‘Tis the season for overly dramatic arboreal scuffles.
In response to last year’s flak regarding renaming the 17-foot evergreen in the State House a “Holiday Tree,” Rhode Island’s Governor Chafee ’75 P’14 P’17 has restored the Christmas tree title in a statement issued on Monday.
Rhode Island of all places is a peculiar site for a debate over public religious tokens, considering the Rhode Island Charter of 1663 was the first legal document in the world that completely decoupled church and state in favor of toleration.
However, unsurprisingly, much of the hubbub last year surrounding the name “Holiday Tree” came from none other than Papa Bear Bill O’Reilly. In classic Factor fashion, he sent Jesse Watters up to Providence to ask Brown students for their take on the issue. Watters aired a segment portraying Brown students as the only population in the state that preferred the holiday tree over a Christmas tree, saying that all people he spoke to in Providence preferred the traditional name “except if you go to Brown University.”
“Everyone I spoke to at Brown was pro-Holiday Tree,” said Watters. (Most of us would take that as a compliment, Jesse.) O’Reilly even suggested that Brown applicants are asked “Do you believe in Christmas?” and are barred admittance if their answer is “yes.”
Last year, Governor Chafee agreed to go on the O’Reilly Factor, where he could barely get a word in edgewise.
Although many would like to isolate the dissent towards the Holiday Tree with Fox News, the unrest was widespread. There was even a resolution passed in 2011 by members of the State House to restore the Christmas tree title.
While many believe Chafee is trying to make a radical statement with his holiday tree, ironically, the Holiday Tree wasn’t his idea. Former Republican RI Governor Donald Carcieri had kept the tradition of calling the infamous political houseplant a holiday tree. Chafee’s orders surrounding the foliage were simple:
“In 2011, my first year celebrating December in the State House I gave a simple six word instruction to the planners of the annual tree lighting: ‘Do what they did last year,’” he wrote in the statement.
Chafee was far from a pioneer in leaving Christmas out of the equation. In fact, as far back as 1995, Governor Lincoln Amond’s invitation to the annual tree lighting had no reference to Christmas and instead referred to the event as merely a “Tree Lighting.”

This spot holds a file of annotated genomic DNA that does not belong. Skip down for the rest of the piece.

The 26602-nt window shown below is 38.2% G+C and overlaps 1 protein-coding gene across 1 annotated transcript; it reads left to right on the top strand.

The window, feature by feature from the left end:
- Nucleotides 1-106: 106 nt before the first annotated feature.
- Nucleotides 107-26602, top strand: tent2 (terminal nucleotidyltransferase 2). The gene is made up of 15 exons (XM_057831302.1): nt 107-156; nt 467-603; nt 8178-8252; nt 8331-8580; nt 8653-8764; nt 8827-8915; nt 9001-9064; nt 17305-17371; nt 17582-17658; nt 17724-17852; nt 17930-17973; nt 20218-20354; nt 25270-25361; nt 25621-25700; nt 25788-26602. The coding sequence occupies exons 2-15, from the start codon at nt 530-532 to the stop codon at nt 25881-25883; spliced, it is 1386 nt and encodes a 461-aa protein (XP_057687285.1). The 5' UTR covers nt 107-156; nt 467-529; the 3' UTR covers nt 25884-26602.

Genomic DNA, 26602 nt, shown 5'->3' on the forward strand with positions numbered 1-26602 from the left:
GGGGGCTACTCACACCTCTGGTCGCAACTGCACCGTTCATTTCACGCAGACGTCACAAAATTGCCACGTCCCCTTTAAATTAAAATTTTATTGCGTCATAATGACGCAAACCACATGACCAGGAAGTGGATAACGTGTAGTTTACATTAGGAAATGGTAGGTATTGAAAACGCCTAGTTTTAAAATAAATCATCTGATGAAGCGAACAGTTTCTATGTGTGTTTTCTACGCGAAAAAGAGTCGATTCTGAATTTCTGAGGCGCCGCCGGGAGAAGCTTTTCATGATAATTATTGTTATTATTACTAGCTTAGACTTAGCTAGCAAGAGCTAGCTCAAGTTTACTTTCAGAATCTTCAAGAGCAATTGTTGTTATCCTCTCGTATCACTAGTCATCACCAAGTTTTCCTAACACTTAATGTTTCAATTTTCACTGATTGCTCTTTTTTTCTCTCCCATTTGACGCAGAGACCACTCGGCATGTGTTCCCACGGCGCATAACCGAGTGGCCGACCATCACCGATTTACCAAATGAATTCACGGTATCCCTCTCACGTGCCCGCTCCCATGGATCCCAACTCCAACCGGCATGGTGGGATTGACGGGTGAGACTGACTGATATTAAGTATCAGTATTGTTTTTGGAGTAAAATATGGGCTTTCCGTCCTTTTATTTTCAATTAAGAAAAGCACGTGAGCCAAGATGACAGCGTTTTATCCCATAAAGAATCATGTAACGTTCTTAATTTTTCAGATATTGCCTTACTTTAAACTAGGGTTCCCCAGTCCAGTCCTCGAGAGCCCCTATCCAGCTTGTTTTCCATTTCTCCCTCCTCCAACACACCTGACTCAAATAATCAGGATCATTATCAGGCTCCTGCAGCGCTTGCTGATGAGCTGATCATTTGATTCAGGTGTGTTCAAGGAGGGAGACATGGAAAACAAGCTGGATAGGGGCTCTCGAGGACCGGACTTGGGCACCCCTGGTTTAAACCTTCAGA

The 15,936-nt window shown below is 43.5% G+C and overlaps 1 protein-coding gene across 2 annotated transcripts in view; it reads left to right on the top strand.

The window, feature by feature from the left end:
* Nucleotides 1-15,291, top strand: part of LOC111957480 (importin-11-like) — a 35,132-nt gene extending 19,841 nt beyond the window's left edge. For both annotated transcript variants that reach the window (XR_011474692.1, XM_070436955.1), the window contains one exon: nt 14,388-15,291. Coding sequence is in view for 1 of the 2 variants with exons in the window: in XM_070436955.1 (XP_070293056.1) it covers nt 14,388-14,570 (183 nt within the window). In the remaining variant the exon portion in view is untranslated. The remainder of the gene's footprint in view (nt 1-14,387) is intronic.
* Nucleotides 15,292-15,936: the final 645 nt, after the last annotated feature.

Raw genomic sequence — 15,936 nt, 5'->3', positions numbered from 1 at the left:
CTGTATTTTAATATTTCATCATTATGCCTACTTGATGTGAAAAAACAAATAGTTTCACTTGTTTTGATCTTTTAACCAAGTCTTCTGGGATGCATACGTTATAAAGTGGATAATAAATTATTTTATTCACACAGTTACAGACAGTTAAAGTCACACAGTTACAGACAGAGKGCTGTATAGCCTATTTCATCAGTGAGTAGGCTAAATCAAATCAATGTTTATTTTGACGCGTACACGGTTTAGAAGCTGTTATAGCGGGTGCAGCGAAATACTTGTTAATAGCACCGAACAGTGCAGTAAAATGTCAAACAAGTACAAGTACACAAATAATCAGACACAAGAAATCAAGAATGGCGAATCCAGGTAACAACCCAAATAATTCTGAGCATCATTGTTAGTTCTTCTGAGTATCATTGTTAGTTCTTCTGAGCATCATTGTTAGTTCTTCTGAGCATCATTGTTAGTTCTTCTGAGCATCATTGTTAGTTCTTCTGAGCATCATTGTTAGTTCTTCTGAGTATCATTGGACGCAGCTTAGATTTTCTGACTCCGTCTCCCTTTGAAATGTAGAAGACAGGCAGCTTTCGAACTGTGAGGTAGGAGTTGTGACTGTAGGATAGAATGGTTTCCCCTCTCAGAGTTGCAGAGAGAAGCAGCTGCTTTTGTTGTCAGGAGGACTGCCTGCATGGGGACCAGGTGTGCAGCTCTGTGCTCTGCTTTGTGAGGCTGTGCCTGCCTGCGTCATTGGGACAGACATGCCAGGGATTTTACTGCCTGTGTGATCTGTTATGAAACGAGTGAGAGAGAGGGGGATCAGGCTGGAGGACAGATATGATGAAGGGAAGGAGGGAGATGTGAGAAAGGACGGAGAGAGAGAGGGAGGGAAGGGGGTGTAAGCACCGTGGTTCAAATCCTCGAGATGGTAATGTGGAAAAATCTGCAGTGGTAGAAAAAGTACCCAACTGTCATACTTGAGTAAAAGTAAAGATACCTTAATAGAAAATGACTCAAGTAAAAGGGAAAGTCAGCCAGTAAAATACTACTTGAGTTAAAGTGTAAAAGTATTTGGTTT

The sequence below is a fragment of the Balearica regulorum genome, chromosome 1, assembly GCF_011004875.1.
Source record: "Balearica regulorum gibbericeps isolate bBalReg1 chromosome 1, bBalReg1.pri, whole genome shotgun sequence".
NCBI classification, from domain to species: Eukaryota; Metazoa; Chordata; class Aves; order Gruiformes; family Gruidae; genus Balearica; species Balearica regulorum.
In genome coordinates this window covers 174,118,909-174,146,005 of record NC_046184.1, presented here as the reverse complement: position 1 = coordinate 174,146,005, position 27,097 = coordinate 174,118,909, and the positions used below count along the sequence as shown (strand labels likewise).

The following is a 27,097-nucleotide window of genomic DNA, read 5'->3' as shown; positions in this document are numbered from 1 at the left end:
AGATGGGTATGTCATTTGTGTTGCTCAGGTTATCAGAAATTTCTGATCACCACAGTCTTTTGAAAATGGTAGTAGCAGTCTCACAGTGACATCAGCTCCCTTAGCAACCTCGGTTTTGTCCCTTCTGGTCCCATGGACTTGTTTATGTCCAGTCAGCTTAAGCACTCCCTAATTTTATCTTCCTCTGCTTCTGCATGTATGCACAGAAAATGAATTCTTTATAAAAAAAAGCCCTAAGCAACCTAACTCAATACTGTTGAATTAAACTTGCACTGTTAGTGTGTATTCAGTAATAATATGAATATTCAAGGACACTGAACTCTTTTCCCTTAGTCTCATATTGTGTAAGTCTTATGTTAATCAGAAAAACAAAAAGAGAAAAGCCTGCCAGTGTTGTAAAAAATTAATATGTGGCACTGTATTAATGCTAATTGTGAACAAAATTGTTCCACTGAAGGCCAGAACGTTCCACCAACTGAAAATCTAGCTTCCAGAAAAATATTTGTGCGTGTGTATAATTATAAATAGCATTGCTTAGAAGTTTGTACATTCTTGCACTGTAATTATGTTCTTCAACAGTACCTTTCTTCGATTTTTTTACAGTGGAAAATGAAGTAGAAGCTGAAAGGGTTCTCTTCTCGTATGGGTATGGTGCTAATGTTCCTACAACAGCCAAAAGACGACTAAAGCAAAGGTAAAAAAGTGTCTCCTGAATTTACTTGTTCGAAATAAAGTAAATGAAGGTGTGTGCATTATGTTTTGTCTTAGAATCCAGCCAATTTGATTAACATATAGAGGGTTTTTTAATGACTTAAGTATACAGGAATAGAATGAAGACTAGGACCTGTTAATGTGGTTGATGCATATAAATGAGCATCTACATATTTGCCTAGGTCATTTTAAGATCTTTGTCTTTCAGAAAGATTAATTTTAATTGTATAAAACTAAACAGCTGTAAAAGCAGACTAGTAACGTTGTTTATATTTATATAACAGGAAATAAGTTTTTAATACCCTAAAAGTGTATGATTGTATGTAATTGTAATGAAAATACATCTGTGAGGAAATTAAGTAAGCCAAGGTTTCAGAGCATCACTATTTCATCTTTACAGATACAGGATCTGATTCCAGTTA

In an attempt to quell what some may deem unnecessary unrest surrounding this issue, Chafee wrote in the statement: “Because I do not think how we address the State House tree affects our lively experiment, this year’s invitation calls the tree a Christmas tree.” One can assume the “lively experiment” Chafee refers to is Rhode Island’s history as a beacon of religious tolerance throughout the years.
Although some may be disappointed that Chafee has given into the demands, others see his dismissal of the issue as merely an acknowledgement that there are more important things going on in Rhode Island than the nomenclature surrounding a bush.
It it also worth noting that Chafee announced in September that he will not be running for re-election. Along with wanting to spend the rest of his time in office focusing on the issues “Rhode Islanders want him to focus on,” Chafee said that he has come across some “irrational negativity in his time as governor.” He referred to the controversy sprouting from the Holiday Tree as a source of negativity.
So, in this one time of year where an evergreen tree edges out marijuana as the most controversial plant in the country, let us be thankful that Jesse Watters and his camera crew haven’t showed up yet again. We have too many finals on our hands to be camera-ready.
Also, to give credit where credit is due: thank you Governor Chafee for using the word “brouhaha” in an official government statement.
For more information, check out this entire section of HuffPost that’s devoted to articles that touch on to this pressing, relevant and extremely important issue.
Or just turn on the TV.
The media response from Holiday Trees past: